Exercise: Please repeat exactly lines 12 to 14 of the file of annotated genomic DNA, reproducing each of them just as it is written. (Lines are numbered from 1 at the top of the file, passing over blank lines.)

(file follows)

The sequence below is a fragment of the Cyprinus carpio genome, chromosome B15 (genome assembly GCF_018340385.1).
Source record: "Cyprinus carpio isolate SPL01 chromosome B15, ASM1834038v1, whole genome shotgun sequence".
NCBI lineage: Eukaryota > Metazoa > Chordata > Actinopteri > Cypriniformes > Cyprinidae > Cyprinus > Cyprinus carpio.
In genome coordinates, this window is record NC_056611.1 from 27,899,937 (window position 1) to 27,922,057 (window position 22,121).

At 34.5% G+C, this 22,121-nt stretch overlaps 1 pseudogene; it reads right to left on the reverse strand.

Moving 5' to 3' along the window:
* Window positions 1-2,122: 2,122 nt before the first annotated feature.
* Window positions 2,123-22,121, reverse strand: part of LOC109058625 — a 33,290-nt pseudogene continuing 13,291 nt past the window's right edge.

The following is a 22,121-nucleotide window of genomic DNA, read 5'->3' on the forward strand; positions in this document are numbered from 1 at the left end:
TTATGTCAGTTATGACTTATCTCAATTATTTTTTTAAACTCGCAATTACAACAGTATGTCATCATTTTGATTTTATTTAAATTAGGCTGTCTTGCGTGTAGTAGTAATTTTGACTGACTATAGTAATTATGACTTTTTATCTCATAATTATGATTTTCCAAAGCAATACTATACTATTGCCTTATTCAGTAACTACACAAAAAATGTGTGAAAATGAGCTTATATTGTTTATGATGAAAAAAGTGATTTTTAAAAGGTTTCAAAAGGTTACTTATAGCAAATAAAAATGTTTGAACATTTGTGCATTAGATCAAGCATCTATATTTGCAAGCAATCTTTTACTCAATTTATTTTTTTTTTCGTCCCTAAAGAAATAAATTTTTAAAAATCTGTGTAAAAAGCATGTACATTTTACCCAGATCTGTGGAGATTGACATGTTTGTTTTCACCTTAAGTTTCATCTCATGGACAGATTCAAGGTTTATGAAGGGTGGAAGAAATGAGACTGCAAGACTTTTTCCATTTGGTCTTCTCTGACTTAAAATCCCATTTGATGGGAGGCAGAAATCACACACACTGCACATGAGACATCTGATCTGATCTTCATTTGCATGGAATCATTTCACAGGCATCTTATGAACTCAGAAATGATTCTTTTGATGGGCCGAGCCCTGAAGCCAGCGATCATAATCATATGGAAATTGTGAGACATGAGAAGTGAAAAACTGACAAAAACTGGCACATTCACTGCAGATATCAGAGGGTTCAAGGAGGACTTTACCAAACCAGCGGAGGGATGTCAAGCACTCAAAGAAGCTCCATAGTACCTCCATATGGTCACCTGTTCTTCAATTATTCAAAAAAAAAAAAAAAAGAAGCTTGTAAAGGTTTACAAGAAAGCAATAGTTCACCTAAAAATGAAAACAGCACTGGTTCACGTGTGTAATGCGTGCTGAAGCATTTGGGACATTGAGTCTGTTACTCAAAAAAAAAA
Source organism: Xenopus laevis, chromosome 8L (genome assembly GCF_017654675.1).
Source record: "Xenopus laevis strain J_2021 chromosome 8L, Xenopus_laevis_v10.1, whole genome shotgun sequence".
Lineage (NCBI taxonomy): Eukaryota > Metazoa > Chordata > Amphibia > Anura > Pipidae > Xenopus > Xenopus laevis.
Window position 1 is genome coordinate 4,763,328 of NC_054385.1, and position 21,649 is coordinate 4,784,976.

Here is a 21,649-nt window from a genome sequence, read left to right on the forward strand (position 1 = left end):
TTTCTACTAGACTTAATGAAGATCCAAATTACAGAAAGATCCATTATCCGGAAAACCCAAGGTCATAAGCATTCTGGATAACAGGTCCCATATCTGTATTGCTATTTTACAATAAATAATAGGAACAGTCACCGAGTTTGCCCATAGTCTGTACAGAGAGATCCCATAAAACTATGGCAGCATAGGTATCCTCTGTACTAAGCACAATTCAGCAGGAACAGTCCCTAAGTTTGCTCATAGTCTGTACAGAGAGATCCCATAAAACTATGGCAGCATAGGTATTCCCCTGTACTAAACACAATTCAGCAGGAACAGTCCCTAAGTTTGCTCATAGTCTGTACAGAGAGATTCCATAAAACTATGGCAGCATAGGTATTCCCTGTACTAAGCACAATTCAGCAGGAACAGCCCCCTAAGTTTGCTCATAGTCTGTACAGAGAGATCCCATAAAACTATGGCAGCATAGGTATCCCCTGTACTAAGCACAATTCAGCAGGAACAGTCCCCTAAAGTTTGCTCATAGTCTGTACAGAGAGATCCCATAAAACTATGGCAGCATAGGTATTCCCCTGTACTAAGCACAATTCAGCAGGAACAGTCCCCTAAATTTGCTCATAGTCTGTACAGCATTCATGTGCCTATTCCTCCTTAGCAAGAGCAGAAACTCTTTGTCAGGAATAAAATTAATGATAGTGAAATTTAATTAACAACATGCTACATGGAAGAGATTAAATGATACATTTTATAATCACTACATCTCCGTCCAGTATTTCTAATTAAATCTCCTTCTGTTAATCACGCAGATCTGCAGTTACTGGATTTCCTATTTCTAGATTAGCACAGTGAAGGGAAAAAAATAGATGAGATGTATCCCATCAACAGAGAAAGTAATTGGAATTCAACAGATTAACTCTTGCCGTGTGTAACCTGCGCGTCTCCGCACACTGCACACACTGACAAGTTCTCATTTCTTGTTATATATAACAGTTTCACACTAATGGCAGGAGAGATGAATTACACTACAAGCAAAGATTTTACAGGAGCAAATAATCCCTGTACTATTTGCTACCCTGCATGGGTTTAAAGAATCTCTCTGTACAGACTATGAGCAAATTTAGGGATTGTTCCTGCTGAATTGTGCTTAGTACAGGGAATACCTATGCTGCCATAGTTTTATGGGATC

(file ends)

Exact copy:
Source record: "Xenopus laevis strain J_2021 chromosome 8L, Xenopus_laevis_v10.1, whole genome shotgun sequence".
Lineage (NCBI taxonomy): Eukaryota > Metazoa > Chordata > Amphibia > Anura > Pipidae > Xenopus > Xenopus laevis.
Window position 1 is genome coordinate 4,763,328 of NC_054385.1, and position 21,649 is coordinate 4,784,976.